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Skin Disease as a Common Occupational Health Problem

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Skin inflammation and disease are some of the most common health problems cited in workers compensation claims. A study published in American Family Physician reports that more than 50 percent of health disorders related to an occupation are skin problems. Workers who are having trouble with claim approval may want to visit the website and schedule a free consultation.

Contact Dermatitis

The most frequent occupational skin problem is medically known as contact dermatitis. The person develops a rash wherever the skin was exposed to the substance causing a reaction. If the reaction is severe enough, the skin develops blisters. If the individual is allergic to the substance, even a tiny amount can cause a widespread rash.

Workers who do their jobs outdoors in areas with wild plant growth are vulnerable to allergic contact dermatitis from poison ivy, poison oak, and poison sumac. Not everyone is familiar with the appearance of these plants, and some are much more susceptible than others. One major problem with this kind of rash is that it typically spreads far from the original point of contact.

Occupational Acne

Some workers may be susceptible to developing occupational acne or experiencing worsening of current acne problems. This happens to a certain percentage of employees who regularly use oil and grease products. It may affect areas of the skin that get covered in these substances. Typically, those areas are the hands and arms. Existing acne on the face and neck can be aggravated when oil or grease gets on the skin.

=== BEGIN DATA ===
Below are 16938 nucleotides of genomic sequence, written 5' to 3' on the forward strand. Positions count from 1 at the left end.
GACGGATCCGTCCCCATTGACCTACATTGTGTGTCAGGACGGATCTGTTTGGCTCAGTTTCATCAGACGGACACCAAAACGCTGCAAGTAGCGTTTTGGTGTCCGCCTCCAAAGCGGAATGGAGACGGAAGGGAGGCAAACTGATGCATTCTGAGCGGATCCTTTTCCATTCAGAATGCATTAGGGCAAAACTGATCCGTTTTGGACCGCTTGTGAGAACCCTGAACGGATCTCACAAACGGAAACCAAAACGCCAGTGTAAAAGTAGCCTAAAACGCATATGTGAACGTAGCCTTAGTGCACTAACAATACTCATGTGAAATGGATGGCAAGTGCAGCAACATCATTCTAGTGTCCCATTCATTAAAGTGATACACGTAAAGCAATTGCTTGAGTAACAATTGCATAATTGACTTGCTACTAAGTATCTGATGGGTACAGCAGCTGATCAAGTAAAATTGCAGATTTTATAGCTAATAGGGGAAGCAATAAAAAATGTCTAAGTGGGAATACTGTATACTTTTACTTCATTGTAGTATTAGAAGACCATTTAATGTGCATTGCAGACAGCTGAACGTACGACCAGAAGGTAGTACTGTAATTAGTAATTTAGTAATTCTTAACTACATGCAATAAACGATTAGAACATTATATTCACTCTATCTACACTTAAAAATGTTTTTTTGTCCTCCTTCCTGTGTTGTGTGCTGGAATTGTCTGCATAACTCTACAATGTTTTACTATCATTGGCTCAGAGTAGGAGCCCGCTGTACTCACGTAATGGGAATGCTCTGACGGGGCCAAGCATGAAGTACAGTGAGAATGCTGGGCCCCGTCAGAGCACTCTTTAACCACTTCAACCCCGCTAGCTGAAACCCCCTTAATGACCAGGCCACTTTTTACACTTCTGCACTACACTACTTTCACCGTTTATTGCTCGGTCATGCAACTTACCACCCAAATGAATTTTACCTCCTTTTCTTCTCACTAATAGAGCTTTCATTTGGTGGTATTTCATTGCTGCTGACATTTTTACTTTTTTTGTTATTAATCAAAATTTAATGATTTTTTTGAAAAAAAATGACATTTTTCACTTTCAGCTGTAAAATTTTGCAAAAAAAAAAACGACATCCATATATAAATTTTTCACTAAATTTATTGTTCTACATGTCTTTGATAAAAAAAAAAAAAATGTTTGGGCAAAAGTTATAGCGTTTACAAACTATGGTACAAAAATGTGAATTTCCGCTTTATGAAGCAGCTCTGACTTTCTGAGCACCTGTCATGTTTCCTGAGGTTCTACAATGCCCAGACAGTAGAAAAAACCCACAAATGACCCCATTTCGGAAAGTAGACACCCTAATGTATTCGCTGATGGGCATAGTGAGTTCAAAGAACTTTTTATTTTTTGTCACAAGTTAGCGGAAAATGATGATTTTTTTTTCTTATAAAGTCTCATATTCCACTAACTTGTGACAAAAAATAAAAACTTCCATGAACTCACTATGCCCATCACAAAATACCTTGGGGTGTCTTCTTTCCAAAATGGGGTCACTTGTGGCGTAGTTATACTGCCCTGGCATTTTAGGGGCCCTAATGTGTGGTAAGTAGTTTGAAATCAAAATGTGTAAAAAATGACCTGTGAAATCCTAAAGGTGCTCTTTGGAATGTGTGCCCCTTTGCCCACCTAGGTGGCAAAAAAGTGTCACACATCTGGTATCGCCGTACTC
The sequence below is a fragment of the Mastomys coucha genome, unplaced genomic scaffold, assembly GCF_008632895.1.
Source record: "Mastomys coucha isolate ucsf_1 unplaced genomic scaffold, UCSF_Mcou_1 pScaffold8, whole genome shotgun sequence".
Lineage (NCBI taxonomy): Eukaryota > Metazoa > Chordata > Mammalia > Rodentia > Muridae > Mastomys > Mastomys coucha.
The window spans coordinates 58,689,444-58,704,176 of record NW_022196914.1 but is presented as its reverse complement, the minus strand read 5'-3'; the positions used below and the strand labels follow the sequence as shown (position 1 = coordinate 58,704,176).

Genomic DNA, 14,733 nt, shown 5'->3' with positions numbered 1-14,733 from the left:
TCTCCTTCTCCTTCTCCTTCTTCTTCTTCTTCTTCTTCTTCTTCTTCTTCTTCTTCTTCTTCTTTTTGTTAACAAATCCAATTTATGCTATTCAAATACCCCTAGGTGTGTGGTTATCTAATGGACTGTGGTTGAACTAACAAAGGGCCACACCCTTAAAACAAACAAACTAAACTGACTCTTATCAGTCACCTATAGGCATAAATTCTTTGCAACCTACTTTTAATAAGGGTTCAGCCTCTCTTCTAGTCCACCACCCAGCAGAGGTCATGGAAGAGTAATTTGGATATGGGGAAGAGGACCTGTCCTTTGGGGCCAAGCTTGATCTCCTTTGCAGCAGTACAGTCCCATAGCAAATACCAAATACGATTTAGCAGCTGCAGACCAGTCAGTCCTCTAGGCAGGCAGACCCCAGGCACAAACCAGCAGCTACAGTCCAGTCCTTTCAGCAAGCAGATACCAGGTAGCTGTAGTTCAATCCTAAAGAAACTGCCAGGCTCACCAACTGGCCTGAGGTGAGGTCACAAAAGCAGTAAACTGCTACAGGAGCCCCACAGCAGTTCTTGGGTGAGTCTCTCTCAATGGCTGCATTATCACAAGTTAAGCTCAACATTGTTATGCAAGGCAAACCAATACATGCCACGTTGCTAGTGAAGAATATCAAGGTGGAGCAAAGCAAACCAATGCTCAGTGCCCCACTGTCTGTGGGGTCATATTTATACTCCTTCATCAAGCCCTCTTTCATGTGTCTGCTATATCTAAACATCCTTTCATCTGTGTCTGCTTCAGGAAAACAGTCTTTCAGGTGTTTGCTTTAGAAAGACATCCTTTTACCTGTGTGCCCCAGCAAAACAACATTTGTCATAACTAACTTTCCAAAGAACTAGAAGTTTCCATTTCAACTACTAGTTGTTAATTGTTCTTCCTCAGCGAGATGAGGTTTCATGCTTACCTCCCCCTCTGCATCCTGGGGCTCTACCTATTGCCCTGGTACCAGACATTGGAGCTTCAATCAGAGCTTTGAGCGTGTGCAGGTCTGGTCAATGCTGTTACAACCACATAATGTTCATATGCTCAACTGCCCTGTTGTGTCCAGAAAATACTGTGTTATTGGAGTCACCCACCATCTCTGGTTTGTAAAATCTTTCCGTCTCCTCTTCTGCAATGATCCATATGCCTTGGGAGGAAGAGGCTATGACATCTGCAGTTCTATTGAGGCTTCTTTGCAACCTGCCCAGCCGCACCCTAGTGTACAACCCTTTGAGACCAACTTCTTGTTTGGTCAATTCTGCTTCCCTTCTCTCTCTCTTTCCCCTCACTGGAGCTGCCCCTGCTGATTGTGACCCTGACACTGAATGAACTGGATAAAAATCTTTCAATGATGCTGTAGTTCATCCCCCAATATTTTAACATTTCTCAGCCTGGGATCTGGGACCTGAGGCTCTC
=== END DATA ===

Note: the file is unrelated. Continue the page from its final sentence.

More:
Preventive Measures

Many workers can safely continue at the same job by wearing protective clothing like face shields and gloves and covering their arms with the right materials. Some can prevent occupational dermatitis or acne by washing the affected skin frequently. Employees also should not wear the same work clothes more than one day without washing them.

Skin Cancer

In more serious incidents, some workers develop skin cancer because of their occupation. Now they need a much larger amount of compensation, and an attorney may be necessary to negotiate the best possible settlement. Many employees notice odd lesions before the sores become malignant. If they seek a medical diagnosis at this point, they can avoid more-intensive treatment.

Unfortunately, it’s common for those lesions to be ignored because people generally have many benign skin growths and tiny areas of discoloration. They see skin tags appear along with discoloration and changes in texture from years of sun exposure. Some individuals develop pre-cancerous lesions because of regular exposure to coal tar, pitch, or arsenic.

Concluding Thoughts

An insurer that pays workers comp claims may dispute whether the skin disorder actually was connected with the employment. That is particularly likely if no other employees developed a rash or other symptom. A lawyer who handles workers compensation disputes can provide legal representation if that becomes necessary. Some men and women cannot return working at this job because their uncomfortable and unsightly skin disease becomes chronic. They may require retraining to obtain another position that pays comparably.